translating habitus from bourdieu to english

The following is a guest post by Steve Vaisey.

Last Friday I was in the airport, coming back from a talk at Emory when I saw this tweet from Paula England.

At one level, I shared her pain. “Structured structures predisposed to serve as structuring structures” is not exactly the clearest phrase ever written. But, that said, I get a lot out of Bourdieu and I think this passage is a pretty good summary of the entire argument of the Logic of Practice.

So, foolishly, publicly, I claimed that, when rendered in plain English, this was actually a pretty good passage. Then, doubling down, I offered to try such a translation. A number of people expressed interest in seeing what I came up with, so here it is.

Bourdieu original:

The structures constitutive of a particular type of environment (e.g., the material conditions of existence characteristic of a class condition) produce habitus, systems of durable, transposable dispositions, structured structures predisposed to serve as structuring structures, that is, as principles of the generation and structuring of practices and representations which can be objectively “regulated” and “regular” without in any way being the product of obedience to rules, objectively adapted to their goals without presupposing a conscious aiming at ends or an express mastery of the operations necessary to attain them and, being all this, collectively orchestrated without being the product of the orchestrating action of a conductor.

Vaisey translation:

The patterns that exist in a social environment (e.g., the surroundings that people live in because of their social class) create habitus. Habitus refers to a hard-to-change, widely applicable set of habits of acting, seeing, and talking that are learned from these patterns in our social environment and, through their repeated use, tend to recreate similar environmental patterns over time. These habits lead people to behave in regular and predictable ways even though they aren’t following conscious rules. People thus seem to be successfully pursuing goals even though they aren’t consciously pursuing them and even though they can’t articulate the steps necessary to achieve them. The end result is that social patterns get recreated over time as if someone were coordinating things even though no one is actually coordinating them at all.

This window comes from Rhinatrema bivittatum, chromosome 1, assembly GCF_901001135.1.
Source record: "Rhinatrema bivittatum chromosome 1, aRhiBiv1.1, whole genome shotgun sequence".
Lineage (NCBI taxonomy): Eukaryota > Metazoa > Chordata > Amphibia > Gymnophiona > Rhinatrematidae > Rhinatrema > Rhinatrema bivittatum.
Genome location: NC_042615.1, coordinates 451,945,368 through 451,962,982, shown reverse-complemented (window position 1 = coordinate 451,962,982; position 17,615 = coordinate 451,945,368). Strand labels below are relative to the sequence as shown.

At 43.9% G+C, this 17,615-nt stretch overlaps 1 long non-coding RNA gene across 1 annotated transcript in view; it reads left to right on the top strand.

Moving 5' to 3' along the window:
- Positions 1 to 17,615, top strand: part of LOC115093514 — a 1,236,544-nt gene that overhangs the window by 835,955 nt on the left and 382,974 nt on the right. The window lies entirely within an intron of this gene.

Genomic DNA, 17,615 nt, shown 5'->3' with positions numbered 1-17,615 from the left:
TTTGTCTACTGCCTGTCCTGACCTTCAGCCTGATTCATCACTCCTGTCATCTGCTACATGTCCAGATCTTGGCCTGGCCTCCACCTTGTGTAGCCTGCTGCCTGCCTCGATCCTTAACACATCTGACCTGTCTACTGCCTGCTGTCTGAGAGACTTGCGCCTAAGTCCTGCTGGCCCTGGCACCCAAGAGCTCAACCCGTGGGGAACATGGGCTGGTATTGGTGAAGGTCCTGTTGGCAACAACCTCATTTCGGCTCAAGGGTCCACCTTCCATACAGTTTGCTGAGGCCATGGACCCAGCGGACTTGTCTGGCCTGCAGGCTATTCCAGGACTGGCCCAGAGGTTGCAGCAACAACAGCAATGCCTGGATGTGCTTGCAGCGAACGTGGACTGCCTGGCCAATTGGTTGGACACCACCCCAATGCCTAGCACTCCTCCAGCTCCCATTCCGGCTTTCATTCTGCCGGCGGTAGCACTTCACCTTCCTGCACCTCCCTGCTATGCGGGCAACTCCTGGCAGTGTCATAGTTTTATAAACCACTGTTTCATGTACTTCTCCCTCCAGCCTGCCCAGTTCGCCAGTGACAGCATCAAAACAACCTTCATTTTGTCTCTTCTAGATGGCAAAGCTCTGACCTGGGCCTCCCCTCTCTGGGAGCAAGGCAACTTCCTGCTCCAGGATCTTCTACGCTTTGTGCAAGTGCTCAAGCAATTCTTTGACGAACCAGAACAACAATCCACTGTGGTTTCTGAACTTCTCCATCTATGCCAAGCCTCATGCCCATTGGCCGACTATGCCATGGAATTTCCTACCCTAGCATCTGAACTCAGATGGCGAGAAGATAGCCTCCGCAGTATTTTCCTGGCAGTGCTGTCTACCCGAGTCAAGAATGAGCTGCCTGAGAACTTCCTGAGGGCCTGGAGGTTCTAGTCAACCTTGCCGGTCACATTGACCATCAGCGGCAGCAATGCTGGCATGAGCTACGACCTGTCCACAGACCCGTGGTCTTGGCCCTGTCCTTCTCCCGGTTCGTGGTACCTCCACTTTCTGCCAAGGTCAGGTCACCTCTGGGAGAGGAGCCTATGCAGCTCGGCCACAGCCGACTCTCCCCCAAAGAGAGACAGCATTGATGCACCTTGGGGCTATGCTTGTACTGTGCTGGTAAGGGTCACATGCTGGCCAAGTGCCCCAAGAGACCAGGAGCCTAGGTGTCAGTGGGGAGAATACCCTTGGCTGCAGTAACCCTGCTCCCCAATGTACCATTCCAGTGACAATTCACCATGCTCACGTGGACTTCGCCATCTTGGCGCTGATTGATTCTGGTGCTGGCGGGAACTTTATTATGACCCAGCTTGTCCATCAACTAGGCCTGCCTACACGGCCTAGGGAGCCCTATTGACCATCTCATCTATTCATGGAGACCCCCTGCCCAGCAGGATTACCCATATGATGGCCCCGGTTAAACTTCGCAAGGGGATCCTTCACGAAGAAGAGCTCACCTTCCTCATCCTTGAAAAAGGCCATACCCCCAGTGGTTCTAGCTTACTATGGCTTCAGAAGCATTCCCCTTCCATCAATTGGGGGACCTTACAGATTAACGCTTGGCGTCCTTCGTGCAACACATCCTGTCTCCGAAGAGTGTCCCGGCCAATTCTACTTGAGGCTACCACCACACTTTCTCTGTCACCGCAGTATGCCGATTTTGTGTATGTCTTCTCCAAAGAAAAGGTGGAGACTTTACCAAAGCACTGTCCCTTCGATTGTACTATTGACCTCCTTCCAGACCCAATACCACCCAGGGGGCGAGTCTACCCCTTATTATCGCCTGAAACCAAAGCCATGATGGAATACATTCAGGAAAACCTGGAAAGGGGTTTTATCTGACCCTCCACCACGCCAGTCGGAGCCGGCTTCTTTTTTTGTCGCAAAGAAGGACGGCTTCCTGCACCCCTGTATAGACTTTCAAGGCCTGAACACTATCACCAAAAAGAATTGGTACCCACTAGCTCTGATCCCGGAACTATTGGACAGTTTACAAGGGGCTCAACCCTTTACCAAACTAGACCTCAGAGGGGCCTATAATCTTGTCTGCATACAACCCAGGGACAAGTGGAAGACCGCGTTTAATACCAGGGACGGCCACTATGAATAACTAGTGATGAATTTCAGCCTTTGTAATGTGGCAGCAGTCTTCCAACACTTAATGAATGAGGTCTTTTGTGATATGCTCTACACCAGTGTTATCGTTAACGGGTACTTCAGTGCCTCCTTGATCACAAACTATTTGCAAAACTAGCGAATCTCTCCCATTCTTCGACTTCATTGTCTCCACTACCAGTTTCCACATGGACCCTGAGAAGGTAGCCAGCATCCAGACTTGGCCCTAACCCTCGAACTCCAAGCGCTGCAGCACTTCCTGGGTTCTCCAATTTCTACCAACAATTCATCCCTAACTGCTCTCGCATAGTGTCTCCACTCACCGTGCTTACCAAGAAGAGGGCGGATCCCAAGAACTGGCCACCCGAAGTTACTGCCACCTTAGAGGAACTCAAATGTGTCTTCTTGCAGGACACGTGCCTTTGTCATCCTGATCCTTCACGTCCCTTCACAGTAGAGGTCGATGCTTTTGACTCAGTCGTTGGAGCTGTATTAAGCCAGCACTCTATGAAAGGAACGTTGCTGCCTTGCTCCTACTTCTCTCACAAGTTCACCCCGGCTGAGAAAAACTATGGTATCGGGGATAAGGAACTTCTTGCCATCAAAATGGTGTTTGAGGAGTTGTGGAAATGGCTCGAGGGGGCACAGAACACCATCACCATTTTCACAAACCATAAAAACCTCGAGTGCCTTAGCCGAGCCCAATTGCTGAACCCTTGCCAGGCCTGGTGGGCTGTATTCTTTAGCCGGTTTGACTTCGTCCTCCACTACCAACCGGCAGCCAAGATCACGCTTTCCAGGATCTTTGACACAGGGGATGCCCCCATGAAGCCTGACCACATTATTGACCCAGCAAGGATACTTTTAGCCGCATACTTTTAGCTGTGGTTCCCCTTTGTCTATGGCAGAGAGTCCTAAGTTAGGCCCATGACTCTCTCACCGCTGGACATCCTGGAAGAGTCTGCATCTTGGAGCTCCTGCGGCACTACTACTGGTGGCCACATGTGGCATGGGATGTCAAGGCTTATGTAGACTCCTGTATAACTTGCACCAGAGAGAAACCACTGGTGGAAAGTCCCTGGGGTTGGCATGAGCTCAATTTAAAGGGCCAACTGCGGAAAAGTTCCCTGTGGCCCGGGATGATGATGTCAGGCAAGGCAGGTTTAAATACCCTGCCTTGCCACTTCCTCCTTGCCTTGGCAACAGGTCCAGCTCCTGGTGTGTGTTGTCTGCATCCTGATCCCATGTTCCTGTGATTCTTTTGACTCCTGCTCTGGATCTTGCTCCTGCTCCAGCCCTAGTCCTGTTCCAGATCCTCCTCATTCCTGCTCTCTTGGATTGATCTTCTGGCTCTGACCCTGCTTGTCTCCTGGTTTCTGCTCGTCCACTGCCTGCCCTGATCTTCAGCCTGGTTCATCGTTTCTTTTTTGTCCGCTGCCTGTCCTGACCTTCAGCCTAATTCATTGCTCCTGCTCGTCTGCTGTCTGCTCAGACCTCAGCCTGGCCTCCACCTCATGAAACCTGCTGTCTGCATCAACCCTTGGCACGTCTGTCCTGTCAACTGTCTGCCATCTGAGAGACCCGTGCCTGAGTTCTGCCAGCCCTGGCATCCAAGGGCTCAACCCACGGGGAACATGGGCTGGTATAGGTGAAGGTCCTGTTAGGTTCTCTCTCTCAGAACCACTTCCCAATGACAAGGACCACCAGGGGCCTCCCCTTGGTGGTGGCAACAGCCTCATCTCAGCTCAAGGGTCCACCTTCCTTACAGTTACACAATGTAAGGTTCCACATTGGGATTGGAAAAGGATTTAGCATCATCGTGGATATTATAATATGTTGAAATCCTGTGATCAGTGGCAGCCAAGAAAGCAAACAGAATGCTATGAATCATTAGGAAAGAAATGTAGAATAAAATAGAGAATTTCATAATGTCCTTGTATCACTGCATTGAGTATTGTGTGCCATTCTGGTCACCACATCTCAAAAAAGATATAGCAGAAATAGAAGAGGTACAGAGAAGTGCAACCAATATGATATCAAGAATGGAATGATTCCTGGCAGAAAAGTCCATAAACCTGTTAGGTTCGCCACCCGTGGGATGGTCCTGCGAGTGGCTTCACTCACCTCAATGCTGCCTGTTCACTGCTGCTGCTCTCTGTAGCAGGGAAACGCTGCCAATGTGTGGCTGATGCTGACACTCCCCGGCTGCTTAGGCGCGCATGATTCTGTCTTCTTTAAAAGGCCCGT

I’m not 100% happy with this. It turns out I actually like “structured structures disposed to serve as structuring structures.” It’s strangely poetic. But it’s not very clear. I hope this rendering of Bourdieu makes one of his key ideas a little more accessible.

Steve Vaisey is Associate Professor of Sociology at Duke University.

Author: Dan Hirschman

I am a sociologist interested in the use of numbers in organizations, markets, and policy. For more info, see here.

27 thoughts on “translating habitus from bourdieu to english”

  1. Nice work, Steve – I see a translation project in your future. That said, I think your translation has, in part, Americanized what is in some ways a very French book. To wit: (1) the use of the passive voice (“predisposed,” “structured,” “structuring,” all as adjectives), as the passive voice is by definition without an agent; and (2) the emphasis on “structures.” The language here evokes the idea that it is the structures doing the acting, and the habitussen that are acted upon. By contrast, your interpretation seems to move the action to the individual level, consuming then reproducing collective phenomena (“patterns”) that are essentially aggregates of those individual consumption/reproduction processes.


      1. I’ll play the grumpy Latourian and say that one other place that structures/habits/habitus/schemas can be located is in the technologies that undergird and sustain human relationships (see, e.g. Strum & Latour, or Latour 2007 on “plug-ins”). But that’s not a complaint about the proper reading of Bourdieu as much as it is about sociology’s understanding of “society.”

        Liked by 1 person

      2. I’ve been wondering the same thing that Dan Hirschmann has. Is society located only located in the person, or is it also a separate entity. It is sociological dogma that there is no society without person. But is this assumption always useful? Can’t society also be found elsewhere, e.g. located in the technologies, etc,. that “undergird and sustain human relationships” as Dan points out? Then of course it is only a short step to Durkheim’s assumption that “society” itself exists outside the human being as a separate entity.